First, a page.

- Meister also failed to introduce evidence that the victim of the candy cottage robbery retracted her identification of Ryan being the robber, which was the only evidence against him, and instead identified James Hartley as the person who robbed her. Had the jury heard this testimony, the certainty of the victims’ eyewitness identification would have been called into question and falling below the acceptable standard of certainty required for conviction.
The prosecutor stated to the jury that the same person committed both crimes. His conclusion was that evidence of guilt in one crime was evidence of guilt for both crimes, given they happened on consecutive days within one block of each other.
We agree with that premise. However, if Ryan’s attorney had the ATM pictures enhanced, the proof of his innocence for that crime would have served to lessen the likelihood the candy cottage robbery was committed by him.
Appellate Attorney William Genego’s Mistake
Mr. Genego is a well-respected appellate attorney who was highly recommended to handle Ryan’s appeal through the California courts. Since Ryan’s appeal was based upon new evidence, he cautioned us to not expect positive results until his appeals had been exhausted in California state courts, after which this new evidence was to be presented to the federal appeals court.
Mr. Genego filed Ryan’s writ of habeas corpus with the California Supreme Court approximately 35 days beyond the acceptable deadline. Because of this inadvertent act of negligence, Ryan’s case was immediately forbidden from even being heard by the court due to a law enacted in 1996 called The Anti-Terrorism and Effective Death Penalty Act (AEDPA).
In essence, this law requires that all federal habeas corpus petitions must be filed within one year of a state conviction in order to meet the deadline imposed by the statute of limitations. Genego missed that deadline through a simple miscalculation of when the one year timeline expired, which has jeopardized Ryan’s chances of ever having his new evidence heard before the Ninth Circuit Court of Appeals.
The California Atty. General has filed motions asking the court to not consider this new evidence-based upon it being submitted beyond the acceptable deadline and too late.
Similar to a teacher not accepting homework that was turned in late. That may work in a classroom environment, but the Atty. Gen.’s position essentially makes an administrative function more important than the pursuit of truth and justice.
We are now engaged in a side battle to have this new evidence allowed to be reviewed by the federal appeals court, based upon the notion that factual innocence should trump timeliness of submitting motions to the court.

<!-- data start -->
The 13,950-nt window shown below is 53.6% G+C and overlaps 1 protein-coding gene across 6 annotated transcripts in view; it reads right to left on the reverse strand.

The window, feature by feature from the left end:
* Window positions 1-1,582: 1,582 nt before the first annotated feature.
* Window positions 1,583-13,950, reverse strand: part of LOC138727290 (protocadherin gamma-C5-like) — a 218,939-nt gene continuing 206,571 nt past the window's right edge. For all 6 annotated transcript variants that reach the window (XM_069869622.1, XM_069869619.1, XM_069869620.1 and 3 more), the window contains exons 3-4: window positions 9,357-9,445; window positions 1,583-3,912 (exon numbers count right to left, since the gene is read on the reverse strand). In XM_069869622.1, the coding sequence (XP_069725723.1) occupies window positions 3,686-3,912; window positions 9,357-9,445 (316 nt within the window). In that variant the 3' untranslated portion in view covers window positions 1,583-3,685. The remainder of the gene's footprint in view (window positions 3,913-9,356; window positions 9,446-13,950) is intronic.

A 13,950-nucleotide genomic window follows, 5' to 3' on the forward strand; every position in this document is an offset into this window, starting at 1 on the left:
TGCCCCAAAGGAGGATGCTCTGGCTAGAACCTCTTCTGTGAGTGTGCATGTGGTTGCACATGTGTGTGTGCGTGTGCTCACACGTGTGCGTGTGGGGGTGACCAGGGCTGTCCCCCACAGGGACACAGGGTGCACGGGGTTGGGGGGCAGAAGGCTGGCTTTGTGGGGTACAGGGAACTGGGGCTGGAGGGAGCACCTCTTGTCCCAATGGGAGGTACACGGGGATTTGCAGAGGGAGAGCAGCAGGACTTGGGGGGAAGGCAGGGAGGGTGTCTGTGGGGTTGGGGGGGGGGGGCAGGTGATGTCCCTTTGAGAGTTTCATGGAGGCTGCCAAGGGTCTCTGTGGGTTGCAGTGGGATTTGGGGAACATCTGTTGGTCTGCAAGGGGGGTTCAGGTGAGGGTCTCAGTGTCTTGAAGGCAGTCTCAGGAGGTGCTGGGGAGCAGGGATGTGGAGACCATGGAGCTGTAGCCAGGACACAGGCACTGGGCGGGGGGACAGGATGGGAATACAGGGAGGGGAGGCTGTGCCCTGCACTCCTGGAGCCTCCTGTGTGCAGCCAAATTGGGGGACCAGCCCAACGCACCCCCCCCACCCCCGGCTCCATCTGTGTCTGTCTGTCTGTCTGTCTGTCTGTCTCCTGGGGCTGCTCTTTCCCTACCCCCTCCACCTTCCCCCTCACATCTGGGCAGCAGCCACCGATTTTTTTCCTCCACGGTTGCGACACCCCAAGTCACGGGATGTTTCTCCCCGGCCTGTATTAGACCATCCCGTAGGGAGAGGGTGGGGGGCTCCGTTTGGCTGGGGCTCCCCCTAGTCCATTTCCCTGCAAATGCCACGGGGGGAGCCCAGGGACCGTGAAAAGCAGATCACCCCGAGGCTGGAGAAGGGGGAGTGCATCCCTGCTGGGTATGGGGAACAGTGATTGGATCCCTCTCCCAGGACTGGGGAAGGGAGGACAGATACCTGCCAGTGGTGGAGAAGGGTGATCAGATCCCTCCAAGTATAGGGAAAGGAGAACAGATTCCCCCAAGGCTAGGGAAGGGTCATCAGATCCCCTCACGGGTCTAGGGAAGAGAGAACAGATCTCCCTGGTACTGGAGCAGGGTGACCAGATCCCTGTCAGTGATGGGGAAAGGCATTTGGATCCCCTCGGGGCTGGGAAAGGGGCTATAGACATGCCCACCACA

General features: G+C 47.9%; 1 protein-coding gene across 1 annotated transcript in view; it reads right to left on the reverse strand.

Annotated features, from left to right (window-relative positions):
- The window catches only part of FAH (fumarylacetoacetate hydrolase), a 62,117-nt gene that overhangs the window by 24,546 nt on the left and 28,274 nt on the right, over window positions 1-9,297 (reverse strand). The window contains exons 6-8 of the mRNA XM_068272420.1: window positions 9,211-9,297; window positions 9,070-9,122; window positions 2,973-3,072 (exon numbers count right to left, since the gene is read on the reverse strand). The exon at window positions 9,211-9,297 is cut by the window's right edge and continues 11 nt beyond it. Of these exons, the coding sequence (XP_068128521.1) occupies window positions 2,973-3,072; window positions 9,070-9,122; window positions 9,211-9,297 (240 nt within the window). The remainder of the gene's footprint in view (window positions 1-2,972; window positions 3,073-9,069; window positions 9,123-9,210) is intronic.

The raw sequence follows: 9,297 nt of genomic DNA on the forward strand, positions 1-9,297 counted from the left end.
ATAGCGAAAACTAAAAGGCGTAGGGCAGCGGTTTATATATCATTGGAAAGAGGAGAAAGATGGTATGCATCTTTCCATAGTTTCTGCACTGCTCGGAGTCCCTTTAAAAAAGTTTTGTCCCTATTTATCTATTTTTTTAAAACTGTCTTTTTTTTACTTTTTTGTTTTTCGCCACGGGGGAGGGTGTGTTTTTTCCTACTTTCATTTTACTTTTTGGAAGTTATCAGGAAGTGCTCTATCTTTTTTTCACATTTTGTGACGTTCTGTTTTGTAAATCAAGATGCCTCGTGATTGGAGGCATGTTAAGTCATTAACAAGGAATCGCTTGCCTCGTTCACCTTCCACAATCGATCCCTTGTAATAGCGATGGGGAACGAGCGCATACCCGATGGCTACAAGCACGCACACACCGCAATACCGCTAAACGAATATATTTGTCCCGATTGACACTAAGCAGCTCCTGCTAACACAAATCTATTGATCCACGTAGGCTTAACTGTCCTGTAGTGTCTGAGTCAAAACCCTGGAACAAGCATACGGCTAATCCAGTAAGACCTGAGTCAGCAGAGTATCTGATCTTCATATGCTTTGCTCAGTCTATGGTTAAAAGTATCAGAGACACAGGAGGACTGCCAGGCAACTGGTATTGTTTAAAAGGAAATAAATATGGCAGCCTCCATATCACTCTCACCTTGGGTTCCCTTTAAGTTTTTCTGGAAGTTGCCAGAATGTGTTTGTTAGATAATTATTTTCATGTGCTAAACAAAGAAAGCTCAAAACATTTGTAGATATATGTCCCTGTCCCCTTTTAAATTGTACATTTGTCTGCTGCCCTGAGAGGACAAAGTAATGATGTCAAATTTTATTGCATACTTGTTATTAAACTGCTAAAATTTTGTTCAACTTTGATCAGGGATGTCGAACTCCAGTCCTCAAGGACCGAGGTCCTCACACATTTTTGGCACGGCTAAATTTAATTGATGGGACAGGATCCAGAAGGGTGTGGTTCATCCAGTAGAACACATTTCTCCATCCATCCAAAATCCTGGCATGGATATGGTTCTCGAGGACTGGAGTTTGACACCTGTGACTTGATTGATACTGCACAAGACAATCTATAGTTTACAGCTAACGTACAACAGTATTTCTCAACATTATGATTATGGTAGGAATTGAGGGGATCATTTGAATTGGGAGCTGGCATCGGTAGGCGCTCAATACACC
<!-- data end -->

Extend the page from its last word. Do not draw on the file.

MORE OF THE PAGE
Even though we believe Mr. Genego made an honest mistake of miscalculation when filing the writ of habeas corpus too late, we also believe that paying him the full $85,000 retainer fee upfront greatly contributed to his inattention to detail. In essence, our own attorney in this case created a costly problem that didn’t previously that needs to be addressed before Ryan’s case even has an opportunity to be heard by the appellate court.
And no, Genego refused to reimburse us any of the $85,000 retainer fee to apply towards retaining another attorney to represent Ryan since Genego immediately quit the case when realizing his mistake.
Side Note – Background on Trial Lawyer Selection
Based upon recommendations from others, we decided to hire Mark Werksman from the law offices of Mark Werksman to represent Ryan during the trial. After paying the $45,000 retainer fee upfront (a huge mistake paying an ANY attorney everything up front), we soon discovered about a month down the road that Mr. Werksman had passed this case off without our knowledge, approval, or consent or to one of his underlings, Steve Meister.
In layman’s terms, a bait and switch tactic had been pulled off on us.
When questioned about this, Mr. Werksman assured the family that he would be working on this case with Mr. Meister. That never happened, however. Mr. Meister was someone we didn’t know, nor was he recommended to us, but was suddenly the sole attorney working on this case. We were unable to receive a refund for this underhanded tactic that Mr. Werksman practiced on us, based upon the alleged billable hours he claimed had already been devoted to this case.
At the time, Mr. Meister had only been practicing criminal law as a defense attorney for a few years and was certainly not someone we would have willingly chosen to retain on our own.
Before joining the law offices of Mark Werksman, Steve worked in the mayor’s office and as a prosecutor, which is far different than defending the accused. To reiterate, we have nothing personal against Mr. Meister. His lack of preparation, disjointed courtroom demeanor, and unwillingness to leave no stone unturned on his client’s behalf were actions on his part that proved to be detrimental to Ryan’s case.